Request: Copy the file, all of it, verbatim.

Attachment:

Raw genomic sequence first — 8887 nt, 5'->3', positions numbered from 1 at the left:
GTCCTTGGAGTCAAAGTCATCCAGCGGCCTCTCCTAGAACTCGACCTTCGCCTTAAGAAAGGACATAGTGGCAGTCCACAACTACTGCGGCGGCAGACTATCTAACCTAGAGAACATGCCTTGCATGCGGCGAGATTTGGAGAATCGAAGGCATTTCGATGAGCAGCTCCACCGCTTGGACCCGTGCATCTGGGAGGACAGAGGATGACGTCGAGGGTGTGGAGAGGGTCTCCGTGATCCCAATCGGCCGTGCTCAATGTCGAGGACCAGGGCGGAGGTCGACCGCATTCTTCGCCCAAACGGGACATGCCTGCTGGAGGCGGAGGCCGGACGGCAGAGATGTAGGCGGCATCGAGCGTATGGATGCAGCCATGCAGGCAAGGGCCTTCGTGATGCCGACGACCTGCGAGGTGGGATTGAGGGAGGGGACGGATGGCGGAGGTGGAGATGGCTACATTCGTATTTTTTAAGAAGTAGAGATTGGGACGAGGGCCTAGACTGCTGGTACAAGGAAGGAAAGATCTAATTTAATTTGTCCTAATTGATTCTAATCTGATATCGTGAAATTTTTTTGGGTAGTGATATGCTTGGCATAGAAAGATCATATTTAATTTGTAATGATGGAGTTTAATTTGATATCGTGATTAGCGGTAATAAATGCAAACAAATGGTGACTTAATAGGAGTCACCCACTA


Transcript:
Raw genomic sequence first — 8887 nt, 5'->3', positions numbered from 1 at the left:
GTCCTTGGAGTCAAAGTCATCCAGCGGCCTCTCCTAGAACTCGACCTTCGCCTTAAGAAAGGACATAGTGGCAGTCCACAACTACTGCGGCGGCAGACTATCTAACCTAGAGAACATGCCTTGCATGCGGCGAGATTTGGAGAATCGAAGGCATTTCGATGAGCAGCTCCACCGCTTGGACCCGTGCATCTGGGAGGACAGAGGATGACGTCGAGGGTGTGGAGAGGGTCTCCGTGATCCCAATCGGCCGTGCTCAATGTCGAGGACCAGGGCGGAGGTCGACCGCATTCTTCGCCCAAACGGGACATGCCTGCTGGAGGCGGAGGCCGGACGGCAGAGATGTAGGCGGCATCGAGCGTATGGATGCAGCCATGCAGGCAAGGGCCTTCGTGATGCCGACGACCTGCGAGGTGGGATTGAGGGAGGGGACGGATGGCGGAGGTGGAGATGGCTACATTCGTATTTTTTAAGAAGTAGAGATTGGGACGAGGGCCTAGACTGCTGGTACAAGGAAGGAAAGATCTAATTTAATTTGTCCTAATTGATTCTAATCTGATATCGTGAAATTTTTTTGGGTAGTGATATGCTTGGCATAGAAAGATCATATTTAATTTGTAATGATGGAGTTTAATTTGATATCGTGATTAGCGGTAATAAATGCAAACAAATGGTGACTTAATAGGAGTCACCCACTA